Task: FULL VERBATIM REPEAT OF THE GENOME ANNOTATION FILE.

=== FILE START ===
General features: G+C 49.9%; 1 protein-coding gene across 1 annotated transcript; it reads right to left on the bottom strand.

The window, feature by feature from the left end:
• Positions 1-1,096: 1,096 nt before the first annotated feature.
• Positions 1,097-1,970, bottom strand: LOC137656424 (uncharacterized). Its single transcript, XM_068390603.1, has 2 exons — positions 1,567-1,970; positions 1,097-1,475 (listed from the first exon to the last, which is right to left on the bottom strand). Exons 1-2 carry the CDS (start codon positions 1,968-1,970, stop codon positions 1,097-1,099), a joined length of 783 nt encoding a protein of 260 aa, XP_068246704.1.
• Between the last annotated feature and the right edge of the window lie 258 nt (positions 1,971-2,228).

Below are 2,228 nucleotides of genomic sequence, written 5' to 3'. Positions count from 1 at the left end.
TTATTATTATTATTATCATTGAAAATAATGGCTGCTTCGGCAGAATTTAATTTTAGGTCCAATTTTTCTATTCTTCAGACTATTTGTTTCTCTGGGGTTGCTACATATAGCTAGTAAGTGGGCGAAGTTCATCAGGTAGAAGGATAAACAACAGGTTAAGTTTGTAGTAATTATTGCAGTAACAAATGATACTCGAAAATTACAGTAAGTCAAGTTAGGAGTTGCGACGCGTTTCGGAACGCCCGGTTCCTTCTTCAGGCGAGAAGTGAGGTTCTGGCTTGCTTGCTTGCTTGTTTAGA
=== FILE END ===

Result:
General features: G+C 49.9%; 1 protein-coding gene across 1 annotated transcript; it reads right to left on the bottom strand.

The window, feature by feature from the left end:
• Positions 1-1,096: 1,096 nt before the first annotated feature.
• Positions 1,097-1,970, bottom strand: LOC137656424 (uncharacterized). Its single transcript, XM_068390603.1, has 2 exons — positions 1,567-1,970; positions 1,097-1,475 (listed from the first exon to the last, which is right to left on the bottom strand). Exons 1-2 carry the CDS (start codon positions 1,968-1,970, stop codon positions 1,097-1,099), a joined length of 783 nt encoding a protein of 260 aa, XP_068246704.1.
• Between the last annotated feature and the right edge of the window lie 258 nt (positions 1,971-2,228).

Below are 2,228 nucleotides of genomic sequence, written 5' to 3'. Positions count from 1 at the left end.
TTATTATTATTATTATCATTGAAAATAATGGCTGCTTCGGCAGAATTTAATTTTAGGTCCAATTTTTCTATTCTTCAGACTATTTGTTTCTCTGGGGTTGCTACATATAGCTAGTAAGTGGGCGAAGTTCATCAGGTAGAAGGATAAACAACAGGTTAAGTTTGTAGTAATTATTGCAGTAACAAATGATACTCGAAAATTACAGTAAGTCAAGTTAGGAGTTGCGACGCGTTTCGGAACGCCCGGTTCCTTCTTCAGGCGAGAAGTGAGGTTCTGGCTTGCTTGCTTGCTTGTTTAGA